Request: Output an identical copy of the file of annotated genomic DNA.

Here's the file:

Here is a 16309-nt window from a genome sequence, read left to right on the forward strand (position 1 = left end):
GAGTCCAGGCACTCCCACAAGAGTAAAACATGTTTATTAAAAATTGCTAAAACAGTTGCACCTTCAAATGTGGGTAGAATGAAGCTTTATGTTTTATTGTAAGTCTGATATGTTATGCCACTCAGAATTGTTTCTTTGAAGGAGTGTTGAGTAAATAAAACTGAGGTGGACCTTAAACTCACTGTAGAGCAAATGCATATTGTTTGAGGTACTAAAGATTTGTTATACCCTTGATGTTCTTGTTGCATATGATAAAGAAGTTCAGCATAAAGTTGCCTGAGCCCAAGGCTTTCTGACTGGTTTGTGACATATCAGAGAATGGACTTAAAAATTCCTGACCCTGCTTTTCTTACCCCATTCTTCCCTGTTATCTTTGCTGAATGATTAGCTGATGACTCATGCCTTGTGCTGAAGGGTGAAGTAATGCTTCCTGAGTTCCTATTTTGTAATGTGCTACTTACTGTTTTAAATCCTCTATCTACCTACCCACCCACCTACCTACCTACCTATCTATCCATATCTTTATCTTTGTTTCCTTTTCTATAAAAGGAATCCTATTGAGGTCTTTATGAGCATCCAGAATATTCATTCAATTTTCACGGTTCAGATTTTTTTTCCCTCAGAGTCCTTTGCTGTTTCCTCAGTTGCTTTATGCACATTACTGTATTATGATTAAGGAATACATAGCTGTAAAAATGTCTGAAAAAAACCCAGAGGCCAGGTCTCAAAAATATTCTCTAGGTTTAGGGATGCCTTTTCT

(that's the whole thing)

Here is a 16309-nt window from a genome sequence, read left to right on the forward strand (position 1 = left end):
GAGTCCAGGCACTCCCACAAGAGTAAAACATGTTTATTAAAAATTGCTAAAACAGTTGCACCTTCAAATGTGGGTAGAATGAAGCTTTATGTTTTATTGTAAGTCTGATATGTTATGCCACTCAGAATTGTTTCTTTGAAGGAGTGTTGAGTAAATAAAACTGAGGTGGACCTTAAACTCACTGTAGAGCAAATGCATATTGTTTGAGGTACTAAAGATTTGTTATACCCTTGATGTTCTTGTTGCATATGATAAAGAAGTTCAGCATAAAGTTGCCTGAGCCCAAGGCTTTCTGACTGGTTTGTGACATATCAGAGAATGGACTTAAAAATTCCTGACCCTGCTTTTCTTACCCCATTCTTCCCTGTTATCTTTGCTGAATGATTAGCTGATGACTCATGCCTTGTGCTGAAGGGTGAAGTAATGCTTCCTGAGTTCCTATTTTGTAATGTGCTACTTACTGTTTTAAATCCTCTATCTACCTACCCACCCACCTACCTACCTACCTATCTATCCATATCTTTATCTTTGTTTCCTTTTCTATAAAAGGAATCCTATTGAGGTCTTTATGAGCATCCAGAATATTCATTCAATTTTCACGGTTCAGATTTTTTTTCCCTCAGAGTCCTTTGCTGTTTCCTCAGTTGCTTTATGCACATTACTGTATTATGATTAAGGAATACATAGCTGTAAAAATGTCTGAAAAAAACCCAGAGGCCAGGTCTCAAAAATATTCTCTAGGTTTAGGGATGCCTTTTCT